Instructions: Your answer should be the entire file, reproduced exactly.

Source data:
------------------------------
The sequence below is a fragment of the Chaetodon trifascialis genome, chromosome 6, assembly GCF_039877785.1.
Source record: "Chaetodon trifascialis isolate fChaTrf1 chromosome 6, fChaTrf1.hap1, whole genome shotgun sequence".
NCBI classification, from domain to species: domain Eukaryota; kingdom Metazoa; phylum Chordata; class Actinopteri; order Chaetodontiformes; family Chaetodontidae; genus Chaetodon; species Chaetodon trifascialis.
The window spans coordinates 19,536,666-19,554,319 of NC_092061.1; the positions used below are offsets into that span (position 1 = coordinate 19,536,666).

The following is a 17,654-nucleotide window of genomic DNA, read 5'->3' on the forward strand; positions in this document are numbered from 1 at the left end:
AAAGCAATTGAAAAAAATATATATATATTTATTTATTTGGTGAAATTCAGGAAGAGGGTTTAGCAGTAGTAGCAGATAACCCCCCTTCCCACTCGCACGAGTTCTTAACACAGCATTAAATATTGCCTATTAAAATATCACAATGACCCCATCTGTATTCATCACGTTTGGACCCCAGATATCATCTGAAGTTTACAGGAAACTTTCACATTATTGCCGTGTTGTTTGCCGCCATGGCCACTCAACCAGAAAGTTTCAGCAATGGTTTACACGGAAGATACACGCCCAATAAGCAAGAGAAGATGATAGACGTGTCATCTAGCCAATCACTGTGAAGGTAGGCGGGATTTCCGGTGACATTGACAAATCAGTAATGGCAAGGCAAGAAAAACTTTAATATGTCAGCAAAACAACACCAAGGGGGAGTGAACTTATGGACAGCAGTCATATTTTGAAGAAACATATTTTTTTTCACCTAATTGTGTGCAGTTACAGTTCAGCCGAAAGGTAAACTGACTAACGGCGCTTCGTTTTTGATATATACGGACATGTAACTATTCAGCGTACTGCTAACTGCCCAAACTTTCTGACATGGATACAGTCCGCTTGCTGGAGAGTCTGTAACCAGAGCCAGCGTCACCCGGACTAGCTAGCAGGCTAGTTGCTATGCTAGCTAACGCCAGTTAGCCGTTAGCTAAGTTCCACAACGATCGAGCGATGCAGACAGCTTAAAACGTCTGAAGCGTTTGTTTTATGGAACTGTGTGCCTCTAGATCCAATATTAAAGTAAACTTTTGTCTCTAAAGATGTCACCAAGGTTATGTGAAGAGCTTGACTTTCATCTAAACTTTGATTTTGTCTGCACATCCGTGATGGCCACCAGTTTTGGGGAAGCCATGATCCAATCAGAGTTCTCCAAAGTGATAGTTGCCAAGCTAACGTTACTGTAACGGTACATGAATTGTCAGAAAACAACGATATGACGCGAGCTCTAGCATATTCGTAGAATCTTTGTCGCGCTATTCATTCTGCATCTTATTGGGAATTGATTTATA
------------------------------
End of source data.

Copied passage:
The sequence below is a fragment of the Chaetodon trifascialis genome, chromosome 6, assembly GCF_039877785.1.
Source record: "Chaetodon trifascialis isolate fChaTrf1 chromosome 6, fChaTrf1.hap1, whole genome shotgun sequence".
NCBI classification, from domain to species: domain Eukaryota; kingdom Metazoa; phylum Chordata; class Actinopteri; order Chaetodontiformes; family Chaetodontidae; genus Chaetodon; species Chaetodon trifascialis.
The window spans coordinates 19,536,666-19,554,319 of NC_092061.1; the positions used below are offsets into that span (position 1 = coordinate 19,536,666).

The following is a 17,654-nucleotide window of genomic DNA, read 5'->3' on the forward strand; positions in this document are numbered from 1 at the left end:
AAAGCAATTGAAAAAAATATATATATATTTATTTATTTGGTGAAATTCAGGAAGAGGGTTTAGCAGTAGTAGCAGATAACCCCCCTTCCCACTCGCACGAGTTCTTAACACAGCATTAAATATTGCCTATTAAAATATCACAATGACCCCATCTGTATTCATCACGTTTGGACCCCAGATATCATCTGAAGTTTACAGGAAACTTTCACATTATTGCCGTGTTGTTTGCCGCCATGGCCACTCAACCAGAAAGTTTCAGCAATGGTTTACACGGAAGATACACGCCCAATAAGCAAGAGAAGATGATAGACGTGTCATCTAGCCAATCACTGTGAAGGTAGGCGGGATTTCCGGTGACATTGACAAATCAGTAATGGCAAGGCAAGAAAAACTTTAATATGTCAGCAAAACAACACCAAGGGGGAGTGAACTTATGGACAGCAGTCATATTTTGAAGAAACATATTTTTTTTCACCTAATTGTGTGCAGTTACAGTTCAGCCGAAAGGTAAACTGACTAACGGCGCTTCGTTTTTGATATATACGGACATGTAACTATTCAGCGTACTGCTAACTGCCCAAACTTTCTGACATGGATACAGTCCGCTTGCTGGAGAGTCTGTAACCAGAGCCAGCGTCACCCGGACTAGCTAGCAGGCTAGTTGCTATGCTAGCTAACGCCAGTTAGCCGTTAGCTAAGTTCCACAACGATCGAGCGATGCAGACAGCTTAAAACGTCTGAAGCGTTTGTTTTATGGAACTGTGTGCCTCTAGATCCAATATTAAAGTAAACTTTTGTCTCTAAAGATGTCACCAAGGTTATGTGAAGAGCTTGACTTTCATCTAAACTTTGATTTTGTCTGCACATCCGTGATGGCCACCAGTTTTGGGGAAGCCATGATCCAATCAGAGTTCTCCAAAGTGATAGTTGCCAAGCTAACGTTACTGTAACGGTACATGAATTGTCAGAAAACAACGATATGACGCGAGCTCTAGCATATTCGTAGAATCTTTGTCGCGCTATTCATTCTGCATCTTATTGGGAATTGATTTATA